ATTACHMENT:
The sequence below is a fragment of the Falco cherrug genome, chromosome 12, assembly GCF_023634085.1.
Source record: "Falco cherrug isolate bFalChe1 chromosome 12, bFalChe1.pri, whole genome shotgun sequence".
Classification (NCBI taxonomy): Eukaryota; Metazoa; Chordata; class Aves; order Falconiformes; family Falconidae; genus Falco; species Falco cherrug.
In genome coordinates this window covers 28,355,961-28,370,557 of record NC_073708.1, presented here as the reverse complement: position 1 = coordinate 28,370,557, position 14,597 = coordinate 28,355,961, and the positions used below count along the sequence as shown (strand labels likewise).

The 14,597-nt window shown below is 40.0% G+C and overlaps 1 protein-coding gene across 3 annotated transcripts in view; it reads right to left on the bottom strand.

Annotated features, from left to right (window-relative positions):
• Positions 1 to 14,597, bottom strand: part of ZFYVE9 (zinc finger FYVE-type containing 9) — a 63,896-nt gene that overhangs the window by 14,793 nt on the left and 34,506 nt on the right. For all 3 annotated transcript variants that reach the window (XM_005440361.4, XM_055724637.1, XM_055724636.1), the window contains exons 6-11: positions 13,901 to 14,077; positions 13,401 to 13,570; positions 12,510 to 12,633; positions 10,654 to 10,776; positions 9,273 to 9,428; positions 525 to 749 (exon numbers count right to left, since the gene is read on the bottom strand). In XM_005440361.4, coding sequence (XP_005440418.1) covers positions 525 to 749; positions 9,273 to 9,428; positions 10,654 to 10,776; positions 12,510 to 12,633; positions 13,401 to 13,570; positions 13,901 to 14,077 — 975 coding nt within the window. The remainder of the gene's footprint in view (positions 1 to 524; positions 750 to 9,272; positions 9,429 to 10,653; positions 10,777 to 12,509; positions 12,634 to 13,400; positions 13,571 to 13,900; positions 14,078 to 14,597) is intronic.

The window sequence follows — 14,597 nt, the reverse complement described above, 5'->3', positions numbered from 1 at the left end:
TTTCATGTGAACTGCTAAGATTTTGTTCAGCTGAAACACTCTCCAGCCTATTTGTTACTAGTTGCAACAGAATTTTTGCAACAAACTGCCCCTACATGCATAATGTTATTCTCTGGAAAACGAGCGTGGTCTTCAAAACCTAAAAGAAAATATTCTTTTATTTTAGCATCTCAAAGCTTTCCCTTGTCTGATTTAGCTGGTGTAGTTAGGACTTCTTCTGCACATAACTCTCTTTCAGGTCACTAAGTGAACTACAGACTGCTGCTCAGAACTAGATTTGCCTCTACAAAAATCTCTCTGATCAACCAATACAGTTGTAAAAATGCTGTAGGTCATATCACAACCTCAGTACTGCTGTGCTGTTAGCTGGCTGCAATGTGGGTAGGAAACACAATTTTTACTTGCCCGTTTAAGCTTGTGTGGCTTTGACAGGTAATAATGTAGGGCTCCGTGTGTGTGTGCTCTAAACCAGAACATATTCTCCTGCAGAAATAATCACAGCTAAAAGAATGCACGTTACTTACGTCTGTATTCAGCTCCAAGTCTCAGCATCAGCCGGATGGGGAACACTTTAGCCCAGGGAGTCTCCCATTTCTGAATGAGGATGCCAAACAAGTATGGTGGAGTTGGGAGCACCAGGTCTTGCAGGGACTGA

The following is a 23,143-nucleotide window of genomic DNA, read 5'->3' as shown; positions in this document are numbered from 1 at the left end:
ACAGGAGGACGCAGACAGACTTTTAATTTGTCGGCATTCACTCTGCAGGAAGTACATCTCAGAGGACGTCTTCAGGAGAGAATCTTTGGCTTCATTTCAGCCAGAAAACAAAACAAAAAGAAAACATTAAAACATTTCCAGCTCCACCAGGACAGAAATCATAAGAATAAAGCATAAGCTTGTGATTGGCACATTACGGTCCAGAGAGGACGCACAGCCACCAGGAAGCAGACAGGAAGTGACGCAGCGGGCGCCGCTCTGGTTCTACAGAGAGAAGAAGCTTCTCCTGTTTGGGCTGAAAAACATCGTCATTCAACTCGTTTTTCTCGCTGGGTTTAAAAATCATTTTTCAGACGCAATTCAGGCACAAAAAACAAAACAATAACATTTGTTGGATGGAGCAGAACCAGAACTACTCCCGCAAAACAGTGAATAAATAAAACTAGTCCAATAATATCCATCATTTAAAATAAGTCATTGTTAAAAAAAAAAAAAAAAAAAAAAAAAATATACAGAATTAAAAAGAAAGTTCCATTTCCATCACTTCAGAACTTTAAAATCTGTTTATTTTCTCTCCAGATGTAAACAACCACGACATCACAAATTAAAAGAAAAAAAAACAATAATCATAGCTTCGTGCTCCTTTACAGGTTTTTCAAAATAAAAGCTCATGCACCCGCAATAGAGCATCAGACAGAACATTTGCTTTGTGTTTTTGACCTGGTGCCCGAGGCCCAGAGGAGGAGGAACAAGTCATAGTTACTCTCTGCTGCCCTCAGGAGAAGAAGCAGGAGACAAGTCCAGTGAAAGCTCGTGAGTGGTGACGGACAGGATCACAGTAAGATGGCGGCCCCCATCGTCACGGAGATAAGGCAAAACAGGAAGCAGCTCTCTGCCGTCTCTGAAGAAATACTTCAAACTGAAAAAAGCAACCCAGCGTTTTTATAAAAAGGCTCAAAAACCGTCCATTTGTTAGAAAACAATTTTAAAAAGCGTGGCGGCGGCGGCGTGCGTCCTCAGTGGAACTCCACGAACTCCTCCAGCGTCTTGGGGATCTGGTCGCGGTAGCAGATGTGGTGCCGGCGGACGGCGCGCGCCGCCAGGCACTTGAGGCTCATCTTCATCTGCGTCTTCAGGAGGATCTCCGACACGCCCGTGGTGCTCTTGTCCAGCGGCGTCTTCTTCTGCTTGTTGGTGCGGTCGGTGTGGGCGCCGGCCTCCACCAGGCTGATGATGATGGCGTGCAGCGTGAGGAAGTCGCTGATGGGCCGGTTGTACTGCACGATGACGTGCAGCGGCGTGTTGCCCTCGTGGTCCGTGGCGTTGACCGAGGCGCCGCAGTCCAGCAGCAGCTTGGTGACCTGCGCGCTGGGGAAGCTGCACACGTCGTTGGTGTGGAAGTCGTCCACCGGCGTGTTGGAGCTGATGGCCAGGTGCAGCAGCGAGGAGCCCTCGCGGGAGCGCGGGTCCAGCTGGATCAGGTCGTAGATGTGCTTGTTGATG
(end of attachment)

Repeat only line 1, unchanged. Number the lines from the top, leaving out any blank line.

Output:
The sequence below is a fragment of the Falco cherrug genome, chromosome 12, assembly GCF_023634085.1.